With a highly prioritized digital tranfsformation towards a composable enterprise, it will be inevitable to work with multi-cloud solutions to achieve the level of agility and flexibility required. If it was to avoid vendor lock-in or to consequently go for best-of-breed solutions - in this cloud expert panel we will discuss approaches to manage multi-clouds efficently and to avaid increased complexity.
Yes. So my name is Ann Mok and I'm a program manager at Microsoft in the RTT and security division.
I have my own. Does it work? Can you guys hear me? Very good. My John, everybody. My name is VI Tolbert. I work as a principal architect in of zero, a product unit of Okta. I've been in this space for a couple of decades, mostly focusing on developers and identity.
I'm Patrick McBride. I'm the chief marketing officer at beyond identity. Prior to that, I'm a reformed Analyst. So played, played an Analyst on, in real, not just on TV. And I've been a practitioner for about 25 years in the space.
Okay. I'm Paul Cher. I'm a lead Analyst with co Cole. I'm actually a reform journalist. So that's how I became an Analyst. I look at mostly things like privilege access management, but increasingly CEM as well.
Okay. Thank you very much now. So this is the chance for all of the participants online and physically in the room to ask questions. So I'm hoping that there's lots of questions going to pop upon on this, but in the meanwhile, may I just ask each of you to say, what do you think, what do each of you think that the number one challenge for identity management in the cloud is perhaps Paul, you can give the Analyst view to start,
Well, my not my personal view and I'm actually speaking after this panel and I'll enlarge him on it then. So I don't wanna spoil that. But my take is that at the moment, the biggest challenge is the developer community.
I, I can actually second that, and I'm gonna, I'm gonna expand on that. I, you know, being a, a reformed Analyst and being in an authentication and identities provider, the thing that worries me the most, isn't just the, the classic developer, the folks building applications. But today with a multi-cloud environment, we have C I C D pipelines and a repository that houses some of the most critical crown jewels, not just your application source code, but all of your infrastructure code. And that is right now, the soft white underbelly in security. I'm, I'm, you know, as, as with my practitioner hat, I'm very worried about that. And I think identity can, can help a lot there.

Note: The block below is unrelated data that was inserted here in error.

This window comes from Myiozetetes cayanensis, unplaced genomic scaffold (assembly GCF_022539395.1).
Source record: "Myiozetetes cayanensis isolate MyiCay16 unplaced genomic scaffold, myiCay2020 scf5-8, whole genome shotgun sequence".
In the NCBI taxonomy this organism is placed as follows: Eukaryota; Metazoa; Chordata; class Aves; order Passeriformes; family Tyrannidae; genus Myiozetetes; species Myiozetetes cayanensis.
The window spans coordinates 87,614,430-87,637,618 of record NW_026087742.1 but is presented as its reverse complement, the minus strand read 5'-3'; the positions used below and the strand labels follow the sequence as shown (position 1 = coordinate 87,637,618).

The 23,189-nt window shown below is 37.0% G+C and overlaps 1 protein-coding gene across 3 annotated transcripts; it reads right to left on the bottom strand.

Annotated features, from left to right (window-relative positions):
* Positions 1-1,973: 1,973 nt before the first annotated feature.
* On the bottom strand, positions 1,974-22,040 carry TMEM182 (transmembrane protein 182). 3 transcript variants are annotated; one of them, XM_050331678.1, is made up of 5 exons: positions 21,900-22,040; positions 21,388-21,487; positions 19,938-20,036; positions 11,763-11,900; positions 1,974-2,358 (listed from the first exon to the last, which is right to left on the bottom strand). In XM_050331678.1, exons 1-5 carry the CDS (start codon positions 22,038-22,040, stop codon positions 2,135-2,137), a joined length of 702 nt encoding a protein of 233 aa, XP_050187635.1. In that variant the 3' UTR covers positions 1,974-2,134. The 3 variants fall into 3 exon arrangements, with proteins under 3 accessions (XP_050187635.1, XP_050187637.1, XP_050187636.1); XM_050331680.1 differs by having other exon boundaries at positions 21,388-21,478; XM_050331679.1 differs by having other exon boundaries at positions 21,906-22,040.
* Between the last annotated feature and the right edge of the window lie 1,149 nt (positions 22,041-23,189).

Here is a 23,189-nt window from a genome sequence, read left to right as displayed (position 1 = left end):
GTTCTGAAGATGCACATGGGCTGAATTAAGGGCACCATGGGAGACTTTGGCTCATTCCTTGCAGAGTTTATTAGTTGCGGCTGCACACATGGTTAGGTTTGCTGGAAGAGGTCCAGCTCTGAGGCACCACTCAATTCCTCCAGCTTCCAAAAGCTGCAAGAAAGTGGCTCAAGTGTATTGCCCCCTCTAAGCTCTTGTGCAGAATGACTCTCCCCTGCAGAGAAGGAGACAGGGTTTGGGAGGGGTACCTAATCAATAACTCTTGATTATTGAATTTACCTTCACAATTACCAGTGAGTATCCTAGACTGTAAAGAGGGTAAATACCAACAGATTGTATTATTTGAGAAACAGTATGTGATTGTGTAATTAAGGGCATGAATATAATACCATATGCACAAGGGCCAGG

Well, I'm usually in the negative one, but in this case I have to raise a contrarian voice. I think that I'm, I'm biased by, again, my focus on developers, but I believe that developers are right now. One of the biggest opportunities we have in this space, the thing that I am very concerned about in term of multi-cloud the biggest challenge is that it's natural for vendors to create vertical stocks in which you have the features that you want adjust with a check of button, and it's, it makes it very easy, but it ties you to the platform. And so the challenge is that now you have a solution that it's very difficult to make function across multiple clouds, or should vendor decided to double your rent very harder for you to move. So I think that identity needs to sync at a better in the, in the layer, lower layer, so stuck so that we can be more fungible. And so that it's easier to move across clouds. I realized I spoke for longer than you guys, but no one stopped me. So I just kept going. Did you say, did you say fungible? Fungible? Okay. That's fine, but fungible. Okay. I am a known as skeptic on the web free space. So please don't poke me in that area.
So anal, do you have a,
Yeah. So my view is that, and I think that that also, you know, very much resonates the, the problems that we have with the developers and not problem, but I think the bigger opportunity that we have and how we have to address the requirements of developers when it comes to creating or developing those applications for a multi-cloud operating environment. Right. But yeah, I think one of the essential challenges that we are dealing with is also the visibility of your multi-cloud presence in the different business units in the organization itself. So we don't know what, who are the different stakeholders, what kind of applications they're pushing into, what kind of cloud? I think that's the more common challenge that we don't have that level of visibility. And secondly, if we have, if we can get like that level of visibility, who are we addressing with team? You know, so for example, we have got different audience. We have got developers, we have got administrators, we have got the business. So what exact audience that we are trying to address with some of these specific, you know, multi-cloud challenges and the pro you know, and the solutions that we are trying to bring in.
Okay. Thank you. So I still don't see any questions bombing in, so I'm going to ask another one. So in indeed, animal, you, you, in your presentation highlighted what is clear as an acronym soup, that there are some problems, there are some real problems that yes, that customers have. And what has happened is there is this Kaby C I E M sassy CS PM, and, and so on. So what is the real answer to all of this? And I'd be interested in, in, in the panel's view of where, where, where is the focus, which of these is the right thing? Or is it something else completely different?